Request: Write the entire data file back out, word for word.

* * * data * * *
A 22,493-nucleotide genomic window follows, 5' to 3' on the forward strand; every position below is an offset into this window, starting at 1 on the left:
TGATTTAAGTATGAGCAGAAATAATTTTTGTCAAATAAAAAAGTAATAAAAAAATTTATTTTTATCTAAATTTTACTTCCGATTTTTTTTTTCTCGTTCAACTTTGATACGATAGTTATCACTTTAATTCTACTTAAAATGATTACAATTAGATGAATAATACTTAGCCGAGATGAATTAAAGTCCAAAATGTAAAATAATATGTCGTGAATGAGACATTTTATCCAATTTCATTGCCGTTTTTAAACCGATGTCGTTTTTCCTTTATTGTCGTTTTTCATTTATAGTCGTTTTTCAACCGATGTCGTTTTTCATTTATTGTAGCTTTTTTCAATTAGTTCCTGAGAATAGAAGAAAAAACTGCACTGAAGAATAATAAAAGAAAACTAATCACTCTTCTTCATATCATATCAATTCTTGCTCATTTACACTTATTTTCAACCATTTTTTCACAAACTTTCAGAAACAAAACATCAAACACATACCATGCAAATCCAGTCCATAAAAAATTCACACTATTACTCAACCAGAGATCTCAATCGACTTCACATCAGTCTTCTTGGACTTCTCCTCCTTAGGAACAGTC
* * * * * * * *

A 22,493-nucleotide genomic window follows, 5' to 3' on the forward strand; every position below is an offset into this window, starting at 1 on the left:
TGATTTAAGTATGAGCAGAAATAATTTTTGTCAAATAAAAAAGTAATAAAAAAATTTATTTTTATCTAAATTTTACTTCCGATTTTTTTTTTCTCGTTCAACTTTGATACGATAGTTATCACTTTAATTCTACTTAAAATGATTACAATTAGATGAATAATACTTAGCCGAGATGAATTAAAGTCCAAAATGTAAAATAATATGTCGTGAATGAGACATTTTATCCAATTTCATTGCCGTTTTTAAACCGATGTCGTTTTTCCTTTATTGTCGTTTTTCATTTATAGTCGTTTTTCAACCGATGTCGTTTTTCATTTATTGTAGCTTTTTTCAATTAGTTCCTGAGAATAGAAGAAAAAACTGCACTGAAGAATAATAAAAGAAAACTAATCACTCTTCTTCATATCATATCAATTCTTGCTCATTTACACTTATTTTCAACCATTTTTTCACAAACTTTCAGAAACAAAACATCAAACACATACCATGCAAATCCAGTCCATAAAAAATTCACACTATTACTCAACCAGAGATCTCAATCGACTTCACATCAGTCTTCTTGGACTTCTCCTCCTTAGGAACAGTC